Author Interview: André Brink, Author Of 'Philida' Philida, a slave, is promised her freedom by her owner, who is also the father of her children. But the promise is broken and she takes the matter into her own hands, in this novel by acclaimed South African novelist Andre Brink that was longlisted for the Man Booker Prize.
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Historical Fiction Gets Personal In 'Philida'

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Historical Fiction Gets Personal In 'Philida'

Historical Fiction Gets Personal In 'Philida'

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It's WEEKENDS on ALL THINGS CONSIDERED from NPR News. I'm Jacki Lyden. Coming up, Three-Minute Fiction, and we talk with blues musician, Corey Harris.

Now, Andre Brink is one of the best-known writers of the anti-apartheid movement in South Africa. His latest novel, "Philida," is about a slave woman on the South African Cape just two years before the emancipation of slaves there.

She's forced into a complicated relationship with her master, Francois Brink, who fathers her four children. Ultimately, he breaks the promise he made to free her. But the twist is that the character of Francois Brink is, in reality, a distant forebear of the author, Andre Brink.

ANDRE BRINK: We meet her when she's on her way to lodge a complaint with a slave protector against her direct master, which is a young man, Francois Brink. He and his father had been keeping this young woman as a slave. It is now on the eve of the liberation of slaves in South Africa, so the situation is rather fluid and even precarious.

LYDEN: Andre Brink, you have Philida launching a complaint with the so-called slave protector against a Francois Brink. Now, this Francois Brink, he's a forebear of yours, right?

BRINK: Oh, yes. Yes. To be absolutely finicky about it, he was the brother of my direct forebear in that particular generation.

LYDEN: In this book, you've reimagined everyone's language. Philida is complaining because they are threatening to sell her because Francois is meant to marry a white woman, but you were able to look at some of the records of what these people actually said, right?

BRINK: Yes. Although in dealing with documents from those days, one has to make very sure that you tune your ear in to the little things that were actually said during a trial or during a hearing like this and the things that are inferred, the things that might've been smoothed out by the court interpreter who would try to smarten up the language and make it the acceptable current language of the Dutch at the Cape early - in the 18th century.

LYDEN: Tell me how tangled the relationship between Philida and Francois is in the novel.

BRINK: It is extremely tangled, because initially, it was practically a rape. But both of them became, in one way or another - in one measure or another - infatuated with the other. They developed between them a real love relationship, which meant that it came as a shock to both of them - to Francois as much as to Philida - when his father, Cornelius, decided that he had to do the decent thing and marry his son off to a rich white girl, not a slave.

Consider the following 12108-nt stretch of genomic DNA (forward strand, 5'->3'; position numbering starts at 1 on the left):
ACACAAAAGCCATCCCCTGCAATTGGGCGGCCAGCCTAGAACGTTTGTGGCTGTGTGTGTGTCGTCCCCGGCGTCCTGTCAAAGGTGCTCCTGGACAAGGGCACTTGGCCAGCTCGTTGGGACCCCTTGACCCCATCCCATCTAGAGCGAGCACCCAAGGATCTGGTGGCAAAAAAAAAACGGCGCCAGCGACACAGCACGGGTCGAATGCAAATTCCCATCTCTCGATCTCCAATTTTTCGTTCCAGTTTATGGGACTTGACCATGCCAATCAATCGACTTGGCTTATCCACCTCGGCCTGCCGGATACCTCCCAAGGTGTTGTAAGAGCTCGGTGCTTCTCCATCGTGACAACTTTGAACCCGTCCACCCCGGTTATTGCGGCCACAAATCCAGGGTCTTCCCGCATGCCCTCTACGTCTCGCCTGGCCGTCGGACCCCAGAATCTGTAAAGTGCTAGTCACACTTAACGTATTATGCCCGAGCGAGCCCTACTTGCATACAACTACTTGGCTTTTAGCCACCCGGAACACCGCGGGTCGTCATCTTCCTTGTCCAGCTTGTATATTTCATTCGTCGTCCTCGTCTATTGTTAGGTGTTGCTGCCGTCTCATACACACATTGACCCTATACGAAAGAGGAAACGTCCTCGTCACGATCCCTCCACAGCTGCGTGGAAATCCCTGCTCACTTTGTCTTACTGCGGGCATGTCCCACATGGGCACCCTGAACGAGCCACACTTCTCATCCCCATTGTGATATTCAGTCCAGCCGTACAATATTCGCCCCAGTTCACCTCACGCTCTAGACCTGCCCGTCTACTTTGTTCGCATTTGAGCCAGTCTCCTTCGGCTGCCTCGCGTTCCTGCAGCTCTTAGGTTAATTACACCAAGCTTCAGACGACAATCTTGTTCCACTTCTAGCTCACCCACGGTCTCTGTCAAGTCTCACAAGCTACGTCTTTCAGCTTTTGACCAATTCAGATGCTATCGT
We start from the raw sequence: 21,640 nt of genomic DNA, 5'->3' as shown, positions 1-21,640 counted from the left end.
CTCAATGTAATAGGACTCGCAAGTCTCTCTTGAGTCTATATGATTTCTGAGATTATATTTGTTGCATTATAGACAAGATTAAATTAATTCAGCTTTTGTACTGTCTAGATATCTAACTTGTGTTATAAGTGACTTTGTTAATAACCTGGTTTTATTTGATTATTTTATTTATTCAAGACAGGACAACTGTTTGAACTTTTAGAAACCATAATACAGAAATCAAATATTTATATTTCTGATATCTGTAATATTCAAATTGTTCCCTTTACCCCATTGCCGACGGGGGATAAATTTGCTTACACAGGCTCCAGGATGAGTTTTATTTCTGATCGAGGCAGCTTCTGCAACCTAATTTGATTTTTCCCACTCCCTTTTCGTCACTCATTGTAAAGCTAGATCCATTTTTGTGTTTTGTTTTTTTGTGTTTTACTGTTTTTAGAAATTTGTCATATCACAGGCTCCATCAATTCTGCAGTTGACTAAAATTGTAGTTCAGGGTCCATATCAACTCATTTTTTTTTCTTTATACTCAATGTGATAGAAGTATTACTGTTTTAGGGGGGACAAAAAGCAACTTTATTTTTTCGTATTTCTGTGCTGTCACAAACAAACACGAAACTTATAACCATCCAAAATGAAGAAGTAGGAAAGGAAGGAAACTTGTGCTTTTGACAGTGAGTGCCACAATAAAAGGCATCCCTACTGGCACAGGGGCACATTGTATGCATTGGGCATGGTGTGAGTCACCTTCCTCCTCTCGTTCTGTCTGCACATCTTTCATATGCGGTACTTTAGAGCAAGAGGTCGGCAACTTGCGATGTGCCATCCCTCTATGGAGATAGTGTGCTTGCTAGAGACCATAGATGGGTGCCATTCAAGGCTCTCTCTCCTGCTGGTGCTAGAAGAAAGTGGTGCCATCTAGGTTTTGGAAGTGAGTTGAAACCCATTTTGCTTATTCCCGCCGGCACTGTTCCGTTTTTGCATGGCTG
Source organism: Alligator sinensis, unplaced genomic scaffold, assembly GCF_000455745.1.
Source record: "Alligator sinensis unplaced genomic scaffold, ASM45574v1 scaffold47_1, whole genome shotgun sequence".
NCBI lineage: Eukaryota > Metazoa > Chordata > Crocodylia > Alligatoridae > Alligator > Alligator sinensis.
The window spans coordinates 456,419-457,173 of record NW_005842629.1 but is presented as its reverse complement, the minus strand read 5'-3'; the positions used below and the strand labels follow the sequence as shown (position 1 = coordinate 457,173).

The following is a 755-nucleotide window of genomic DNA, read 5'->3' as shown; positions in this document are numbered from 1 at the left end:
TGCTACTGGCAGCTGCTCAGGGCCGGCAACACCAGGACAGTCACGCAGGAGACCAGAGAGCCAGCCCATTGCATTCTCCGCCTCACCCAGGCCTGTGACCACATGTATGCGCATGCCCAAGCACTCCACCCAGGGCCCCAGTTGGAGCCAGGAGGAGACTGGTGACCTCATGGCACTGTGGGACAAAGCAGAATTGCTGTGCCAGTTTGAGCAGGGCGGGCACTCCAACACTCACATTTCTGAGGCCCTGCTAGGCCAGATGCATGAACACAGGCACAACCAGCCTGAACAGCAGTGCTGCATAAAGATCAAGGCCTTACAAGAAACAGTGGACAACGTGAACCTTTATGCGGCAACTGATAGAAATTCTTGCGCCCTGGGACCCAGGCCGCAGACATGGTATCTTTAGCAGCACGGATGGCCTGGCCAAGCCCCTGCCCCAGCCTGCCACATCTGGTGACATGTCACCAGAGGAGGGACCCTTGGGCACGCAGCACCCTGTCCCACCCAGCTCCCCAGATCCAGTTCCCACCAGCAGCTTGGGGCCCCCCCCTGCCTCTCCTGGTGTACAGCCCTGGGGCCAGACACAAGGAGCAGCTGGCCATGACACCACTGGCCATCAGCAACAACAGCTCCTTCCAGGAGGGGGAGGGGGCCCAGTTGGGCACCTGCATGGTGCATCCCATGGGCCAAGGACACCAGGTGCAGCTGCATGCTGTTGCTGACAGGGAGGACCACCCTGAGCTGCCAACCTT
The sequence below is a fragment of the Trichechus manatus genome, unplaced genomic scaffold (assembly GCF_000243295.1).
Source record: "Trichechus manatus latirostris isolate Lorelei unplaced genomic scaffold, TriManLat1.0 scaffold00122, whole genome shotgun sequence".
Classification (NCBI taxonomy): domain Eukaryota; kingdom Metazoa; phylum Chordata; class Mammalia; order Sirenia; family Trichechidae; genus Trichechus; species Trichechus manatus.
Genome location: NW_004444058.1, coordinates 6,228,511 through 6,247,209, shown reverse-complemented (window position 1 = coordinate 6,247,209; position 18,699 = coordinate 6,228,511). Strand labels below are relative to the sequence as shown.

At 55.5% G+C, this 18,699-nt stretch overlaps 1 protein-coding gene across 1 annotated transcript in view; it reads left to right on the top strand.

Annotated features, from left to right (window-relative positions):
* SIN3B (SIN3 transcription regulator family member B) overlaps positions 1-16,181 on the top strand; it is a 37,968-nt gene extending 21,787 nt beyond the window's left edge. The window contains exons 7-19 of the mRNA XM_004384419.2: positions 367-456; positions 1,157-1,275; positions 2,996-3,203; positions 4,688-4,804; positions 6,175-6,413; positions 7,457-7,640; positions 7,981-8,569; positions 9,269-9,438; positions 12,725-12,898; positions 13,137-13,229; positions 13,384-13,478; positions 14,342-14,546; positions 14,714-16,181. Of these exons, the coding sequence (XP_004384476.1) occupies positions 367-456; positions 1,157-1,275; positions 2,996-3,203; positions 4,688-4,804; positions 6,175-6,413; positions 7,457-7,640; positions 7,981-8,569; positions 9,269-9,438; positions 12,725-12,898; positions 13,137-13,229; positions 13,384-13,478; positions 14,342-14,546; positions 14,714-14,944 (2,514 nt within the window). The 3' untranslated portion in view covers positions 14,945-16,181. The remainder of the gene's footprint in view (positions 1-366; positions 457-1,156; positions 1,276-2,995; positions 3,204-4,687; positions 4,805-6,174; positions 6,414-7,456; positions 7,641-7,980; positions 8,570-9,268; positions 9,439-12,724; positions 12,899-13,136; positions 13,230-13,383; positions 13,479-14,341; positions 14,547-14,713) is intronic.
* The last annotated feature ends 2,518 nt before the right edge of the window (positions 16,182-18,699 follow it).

LYDEN: Let's read from the latter part of your book where Philida, really, is on the brink of freedom. The end of slavery has been declared, and she can kind of see the future from here, at least.

BRINK: (Reading) Of course, one also gets used to it. If you learn to think this is what it is to be a slave, just this and nothing more. This, that everything is decided for you from out there. You've just got to listen and do as they tell you. No matter if it is a piece of knitting you've got to unravel and knit again or to kneel when some boss want to beat you, you don't say no. You don't ask questions. You just do what they tell you.

But far at the back of your head, you think: Soon, there must come a day when I can say for myself this and that, I shall do; this and that, I shall not do. But such a day never come until that Monday, when the people come running up and down the street and singing and dancing and kicking up dust and the sky stayed just as blue as it always was, a blue Monday, as they say. And from now on, blue will be my color.

LYDEN: Andre Brink, you have written many, many novels taking a stance against apartheid. You are one of South Africa's foremost and most celebrated novelists. I also would, though, like to ask you about what it was like to write in Philida's voice, a young black woman's voice. And you've taken some criticism for that.

BRINK: I was very daunted about the whole undertaking, knowing, first of all, how almost impossible it is for a white man to write about and to imagine himself into the life of a black woman, all the more so if that woman is a slave. I think part of a writer's job is to be able to imagine her or himself into the skin of somebody else. That is normal. You can't pretend to be a writer if you can't do that, if you're not prepared to try.

But power relations are at play as well. So it took a lot of bloody cheek to dare this. If I speak with a character's voice, it is because that character has become so much part of me that I can - I think I have the right then to imagine myself into the skin, into the life, into the dreams, into the experience of the particular character that I've chosen. And that was the challenge, but I also knew that I owed this one to Philida.

LYDEN: Andre Brink, it's been a great pleasure talking to you and reading this book which is called "Philida." And thank you very much for joining us from Cape Town.

BRINK: Thank you very much, indeed.

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